There are lots of technical crypto jobs that will require coding skills, whether you’re working as a blockchain developer or carrying out blockchain data analysis, maintaining security processes, and so on. You’ll find some languages more useful than others. C++, Java and Scala are commonly used for blockchain protocols. It won’t hurt to have knowledge of other languages and frameworks like Python, Node.js or Rust, too. Alternatively, you might be involved in website or UX design – see below.

Smart contracts

A special case for coding is smart contract development. This is a pretty complex area, and Ethereum developer jobs and other roles that require knowledge of smart contracts are well paid. Not only will you need to be familiar with the specific languages used to build dApps, like Solidity (Ethereum’s smart contract language, which is a bit like JavaScript), Haskell or custom languages designed specifically for creating applications on a given blockchain, but you’ll need to be proficient in debugging and highly security aware; these are financial application and mistakes can be extremely costly.

You may also have a role in carrying out third-party audits of other company’s smart contracts – again, a high-responsibility task. This area has become increasingly important since vulnerabilities in a number of well-known smart contracts were exploited, with the loss of tens of millions of dollars. If this is one of your skills, you can practically set your own pay. Businesses know their products are constantly under attack, and they’d prefer to work with the individuals who can find the loopholes, rather than against them.

Cryptography and security

An overall understanding of the security landscape for cryptocurrency is a valuable skill. Knowledge of cryptographic protocols, public key cryptography, elliptic curve signatures, cryptographic hashing and Merkle proofs are also useful, and will be required for many of the more senior as well as some entry level blockchain jobs. As a security architect, you’ll be responsible for establishing and maintaining the systems that will keep both your company and product secure, and prevent unwanted exploitation. This is an important job in any industry, but in blockchain it’s absolutely vital – a high-responsibility position that will demand a very high degree of competence.

Data analysis

Blockchain provides access to a huge amount of data, thanks to its transparent architecture. Understanding how to extract this, parse it, make sense of it and use it to equip businesses and other organisations is crucial – in fact, data scientists top the rankings for the best-paid cryptocurrency career vacancies. You’ll probably need a science, maths or engineering background, as well as coding skills, since you’ll be building tools to help you process the wealth of data the blockchain holds.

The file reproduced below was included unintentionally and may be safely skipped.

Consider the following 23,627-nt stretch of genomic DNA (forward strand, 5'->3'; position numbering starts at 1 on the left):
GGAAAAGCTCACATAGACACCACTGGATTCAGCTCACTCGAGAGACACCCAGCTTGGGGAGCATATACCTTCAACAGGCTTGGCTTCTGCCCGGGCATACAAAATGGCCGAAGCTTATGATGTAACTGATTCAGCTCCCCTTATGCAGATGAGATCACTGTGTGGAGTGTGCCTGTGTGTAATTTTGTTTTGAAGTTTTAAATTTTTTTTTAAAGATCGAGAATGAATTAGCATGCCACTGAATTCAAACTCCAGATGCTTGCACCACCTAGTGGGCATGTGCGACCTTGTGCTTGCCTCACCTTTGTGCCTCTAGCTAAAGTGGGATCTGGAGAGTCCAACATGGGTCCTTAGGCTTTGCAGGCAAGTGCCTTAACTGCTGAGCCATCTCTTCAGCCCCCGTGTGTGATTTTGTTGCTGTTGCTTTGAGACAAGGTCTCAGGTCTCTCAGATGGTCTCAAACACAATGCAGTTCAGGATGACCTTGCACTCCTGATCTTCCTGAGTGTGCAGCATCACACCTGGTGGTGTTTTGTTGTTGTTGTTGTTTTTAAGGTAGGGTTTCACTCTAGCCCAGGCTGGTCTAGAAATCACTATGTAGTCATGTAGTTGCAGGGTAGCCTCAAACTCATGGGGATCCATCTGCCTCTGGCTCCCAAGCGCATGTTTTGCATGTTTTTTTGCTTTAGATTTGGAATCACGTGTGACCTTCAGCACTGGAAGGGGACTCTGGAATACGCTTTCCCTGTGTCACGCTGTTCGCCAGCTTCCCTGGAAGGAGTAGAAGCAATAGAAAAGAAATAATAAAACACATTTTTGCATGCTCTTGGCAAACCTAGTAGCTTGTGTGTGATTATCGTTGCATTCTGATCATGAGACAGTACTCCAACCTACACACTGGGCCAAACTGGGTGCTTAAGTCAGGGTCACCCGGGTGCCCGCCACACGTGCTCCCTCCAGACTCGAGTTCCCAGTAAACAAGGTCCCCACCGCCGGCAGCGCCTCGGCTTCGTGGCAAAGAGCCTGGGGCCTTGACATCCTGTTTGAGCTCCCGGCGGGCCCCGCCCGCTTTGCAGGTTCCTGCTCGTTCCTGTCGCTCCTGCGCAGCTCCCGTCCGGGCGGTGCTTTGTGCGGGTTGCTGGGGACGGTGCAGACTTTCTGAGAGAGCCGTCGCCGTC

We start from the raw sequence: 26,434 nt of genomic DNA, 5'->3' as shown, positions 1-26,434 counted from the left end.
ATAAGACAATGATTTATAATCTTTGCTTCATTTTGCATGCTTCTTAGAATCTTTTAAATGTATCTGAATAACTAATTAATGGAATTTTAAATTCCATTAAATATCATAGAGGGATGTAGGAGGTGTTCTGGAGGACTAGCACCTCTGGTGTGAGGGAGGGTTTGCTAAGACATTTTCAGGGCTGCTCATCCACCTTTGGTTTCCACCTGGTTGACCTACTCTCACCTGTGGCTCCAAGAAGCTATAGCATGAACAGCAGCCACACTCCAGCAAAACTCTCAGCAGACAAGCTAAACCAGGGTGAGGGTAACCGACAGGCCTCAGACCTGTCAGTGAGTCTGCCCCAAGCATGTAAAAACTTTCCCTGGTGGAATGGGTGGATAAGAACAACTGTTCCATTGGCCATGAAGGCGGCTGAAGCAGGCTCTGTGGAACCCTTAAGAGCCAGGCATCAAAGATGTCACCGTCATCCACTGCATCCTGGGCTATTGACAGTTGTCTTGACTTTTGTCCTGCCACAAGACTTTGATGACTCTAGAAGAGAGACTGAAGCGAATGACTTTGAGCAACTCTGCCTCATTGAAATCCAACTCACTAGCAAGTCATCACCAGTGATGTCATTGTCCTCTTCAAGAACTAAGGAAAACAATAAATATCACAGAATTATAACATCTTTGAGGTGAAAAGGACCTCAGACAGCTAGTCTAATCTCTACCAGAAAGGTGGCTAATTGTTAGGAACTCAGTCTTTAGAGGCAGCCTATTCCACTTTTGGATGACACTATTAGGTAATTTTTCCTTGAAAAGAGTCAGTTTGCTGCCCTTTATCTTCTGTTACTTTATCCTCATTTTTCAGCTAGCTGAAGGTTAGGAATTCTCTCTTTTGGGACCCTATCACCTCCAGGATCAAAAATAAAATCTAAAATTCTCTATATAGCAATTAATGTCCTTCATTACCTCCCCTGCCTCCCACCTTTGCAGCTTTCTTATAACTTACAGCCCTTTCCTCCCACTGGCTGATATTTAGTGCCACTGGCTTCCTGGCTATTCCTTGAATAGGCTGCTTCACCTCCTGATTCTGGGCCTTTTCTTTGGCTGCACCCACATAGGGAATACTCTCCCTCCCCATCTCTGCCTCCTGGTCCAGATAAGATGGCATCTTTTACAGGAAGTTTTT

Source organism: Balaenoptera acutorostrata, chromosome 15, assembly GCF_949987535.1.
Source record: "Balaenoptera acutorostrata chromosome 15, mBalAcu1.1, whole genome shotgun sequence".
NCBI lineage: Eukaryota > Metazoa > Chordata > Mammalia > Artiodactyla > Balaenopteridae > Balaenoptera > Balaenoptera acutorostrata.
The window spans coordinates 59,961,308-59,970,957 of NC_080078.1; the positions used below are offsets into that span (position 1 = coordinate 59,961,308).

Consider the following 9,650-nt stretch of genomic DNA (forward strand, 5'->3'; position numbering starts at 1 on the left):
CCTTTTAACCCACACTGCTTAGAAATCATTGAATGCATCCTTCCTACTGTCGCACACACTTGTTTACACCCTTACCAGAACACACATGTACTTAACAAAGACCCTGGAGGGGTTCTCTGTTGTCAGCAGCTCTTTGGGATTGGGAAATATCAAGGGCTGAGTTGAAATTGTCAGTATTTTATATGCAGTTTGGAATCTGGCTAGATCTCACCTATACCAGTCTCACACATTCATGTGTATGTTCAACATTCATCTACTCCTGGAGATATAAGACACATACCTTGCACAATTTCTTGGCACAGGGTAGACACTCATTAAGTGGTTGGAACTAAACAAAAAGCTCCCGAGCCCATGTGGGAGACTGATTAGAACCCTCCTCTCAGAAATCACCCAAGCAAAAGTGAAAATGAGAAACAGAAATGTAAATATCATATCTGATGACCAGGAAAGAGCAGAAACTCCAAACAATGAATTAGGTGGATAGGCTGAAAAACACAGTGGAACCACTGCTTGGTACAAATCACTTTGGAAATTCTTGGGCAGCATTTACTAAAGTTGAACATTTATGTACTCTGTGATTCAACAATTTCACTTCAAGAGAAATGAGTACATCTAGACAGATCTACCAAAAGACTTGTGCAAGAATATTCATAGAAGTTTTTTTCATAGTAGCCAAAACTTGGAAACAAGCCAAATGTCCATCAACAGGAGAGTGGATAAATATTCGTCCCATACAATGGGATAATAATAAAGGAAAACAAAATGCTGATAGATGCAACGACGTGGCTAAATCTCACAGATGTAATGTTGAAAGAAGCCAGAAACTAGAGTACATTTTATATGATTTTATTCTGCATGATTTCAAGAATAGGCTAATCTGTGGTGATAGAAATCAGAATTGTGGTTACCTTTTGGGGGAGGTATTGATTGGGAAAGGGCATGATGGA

UX design

This is one of the top skills listed by LinkedIn for 2020, even outside of cryptocurrency careers. Since blockchain is another top skill for the year, it’s a powerful combination. You’ll need to be proficient in creating beautiful, intuitive interfaces that plug into the blockchain and allow users to access its functionality without needing to know or worry about what’s going on behind the scenes.

Top-notch frontend development skills are vital, including appropriate programming languages. You’ll most likely be working with APIs to connect to the blockchain and access its functionality through your UI, but of course it always helps to have a keen appreciation for exactly how the blockchain works, and how it differs from other centralised databases with which you might have worked in the past.

Web development

Similarly, there’s demand for web developers to create anything from company websites to trading portals and interfaces for blockchain services. You’ll need typical web development languages like HTML, CSS and JavaScript for frontend jobs, while Node.js, Go, Python, Scala and various other options are good if you’re looking to get into a cryptocurrency career that involves backend development.

Again, if your site connects to the blockchain it will probably be using APIs, but it makes sense for you to understand how they work and what’s going on behind the scenes – even if you don’t need the same kind of deep technical knowledge required of a blockchain developer.

Financial analysis